Effectiveness of torture for interrogation

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Torture has been used throughout history for the purpose of obtaining information in interrogation. Some arguments say that it is an effective way of making someone divulge vital information whilst others say it is violent, horrific and useless.

Since the revelations in 2004 and 2008 that the President George W. Bush administration authorized the use of torture in interrogations, and that United States personnel have used such practices in interrogations related to the 9/11 attacks and al-Quaeda, both at black sites and at Guantánamo Bay detention camp, discussions on this topic have been heated. In commenting on the use and effectiveness of various torture methods, with a focus on waterboarding, former U.S. Director of National Intelligence, Dennis C. Blair, wrote in 2009 that "high value information came from interrogations in which these methods were used".[1]

Alex Knapp, a staff writer at Forbes, wrote the following in 2009, "Time and time again, people with actual experience with interrogating terror suspects and actual experience and knowledge about the effectiveness of torture techniques have come out to explain that they are ineffective and that their use threatens national security more than it helps".[2] He had written an article about an FBI interrogator, who noted their practice did not include torture; FBI agents had registered strong disapproval of the US military approach.[2]

Whilst American professor of law Alan Dershowitz, a person morally opposed to torture, says that he believes law enforcement officials will employ torture in “ticking bomb” cases, an article by Dr. Marvin Zalman says that "the problem is that the “ticking bomb” scenario is a myth".[3]

FM 34-52 Intelligence Interrogation, the United States Army field manual, explains that torture "is a poor technique that yields unreliable results, may damage subsequent collection efforts, and can induce the source to say what he thinks the interrogator wants to hear."[4] Not only is torture ineffective at gathering reliable information, but it also increases the difficulty of gathering information from a source in the future.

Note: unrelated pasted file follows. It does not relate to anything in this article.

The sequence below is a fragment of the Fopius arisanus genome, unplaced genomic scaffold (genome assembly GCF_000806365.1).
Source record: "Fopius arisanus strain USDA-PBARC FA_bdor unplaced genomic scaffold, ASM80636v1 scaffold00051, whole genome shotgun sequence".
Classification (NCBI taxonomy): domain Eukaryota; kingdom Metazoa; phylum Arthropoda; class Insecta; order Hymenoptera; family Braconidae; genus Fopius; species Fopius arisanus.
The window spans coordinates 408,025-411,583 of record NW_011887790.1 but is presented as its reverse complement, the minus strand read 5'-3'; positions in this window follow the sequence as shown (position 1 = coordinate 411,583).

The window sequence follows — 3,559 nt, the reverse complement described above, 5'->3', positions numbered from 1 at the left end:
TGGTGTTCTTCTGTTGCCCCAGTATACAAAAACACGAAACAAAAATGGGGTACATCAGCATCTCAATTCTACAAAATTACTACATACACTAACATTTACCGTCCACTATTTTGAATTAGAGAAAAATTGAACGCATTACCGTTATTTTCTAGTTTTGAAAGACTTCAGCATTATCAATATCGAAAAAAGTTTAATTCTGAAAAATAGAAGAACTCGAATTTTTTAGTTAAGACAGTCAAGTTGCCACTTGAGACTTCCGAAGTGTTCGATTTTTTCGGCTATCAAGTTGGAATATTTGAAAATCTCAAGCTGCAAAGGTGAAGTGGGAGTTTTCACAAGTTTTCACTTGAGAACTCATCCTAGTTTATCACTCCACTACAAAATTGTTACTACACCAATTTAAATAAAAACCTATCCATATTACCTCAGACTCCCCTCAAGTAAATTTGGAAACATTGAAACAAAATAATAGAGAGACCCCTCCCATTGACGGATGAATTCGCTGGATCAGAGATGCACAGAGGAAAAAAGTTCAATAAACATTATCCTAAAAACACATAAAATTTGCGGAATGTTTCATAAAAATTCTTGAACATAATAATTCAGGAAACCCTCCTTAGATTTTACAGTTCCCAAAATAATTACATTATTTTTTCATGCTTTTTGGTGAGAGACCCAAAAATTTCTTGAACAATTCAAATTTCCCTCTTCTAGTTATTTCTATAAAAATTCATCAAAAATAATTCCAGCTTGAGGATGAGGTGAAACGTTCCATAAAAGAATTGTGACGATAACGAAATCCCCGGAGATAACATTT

Annette Sisco argues that "the [torture] techniques... are specifically designed to make captives pliable and dependent. They are designed to get prisoners to say whatever you want them to say".[5] Many torture survivors report revealing false or incomplete information since their goal was to satisfy the torturer and end the suffering, not to reveal information.[6] As an example, after the dropping of the atomic bombs on Hiroshima and Nagasaki during World War II, the Japanese military tortured a captured American P-51 fighter pilot, Marcus McDilda, in order to discover how many atomic bombs the Allies had and what the future targets were. McDilda, who knew nothing about the atomic bomb nor the Manhattan Project, "confessed" under torture that the U.S. had 100 atomic bombs and that Tokyo and Kyoto were the next targets. McDilda's false confession may have swayed the Japanese leaders' decision to surrender.[7]

The book Physicians at War: the Dual-Loyalties Challenge by Fritz Allhoff explains that "to test the effectiveness of torture researchers would have to ignore the consent of the research subjects".[8]

See also[edit]


  1. ^ "Interrogations' Effectiveness May Prove Elusive". New York Times. 22 April 2009. Retrieved 2013-03-05. 
  2. ^ a b "An FBI Interrogator on the Effectiveness of Torture". Outsidethebeltway.com. 10 September 2009. Retrieved 10 February 2012. 
  3. ^ "Torture and Interrogation in a Time of Terror". Terrorism.about.com. 19 June 2010. Retrieved 10 February 2012. 
  4. ^ United States Department of the Army (28 September 1992). FM 34-52: Intelligence Interrogation. 
  5. ^ Annette Sisco. "How effective is torture? Not very | NOLA.com". The Times-Picayune/ Blog.nola.com. Retrieved 10 February 2012. 
  6. ^ Costanza, Mark A.; Gerrity, Ellen (December 2009). "The Effects and Effectiveness of Using Torture as an Interrogation Device: Using Research to Inform the Policy Debate". Social Issues and Policy Review. Retrieved 5 March 2013. 
  7. ^ Jerome T. Hagen (1996). War in the Pacific, Chapter 25 "The Lie of Marcus McDilda". Hawaii Pacific University. ISBN 978-0-9653927-0-9. 
  8. ^ Physicians at war: the dual-loyalties challenge - Fritz Allhoff - Google Books. Books.google.com.au. Retrieved 10 February 2012. 

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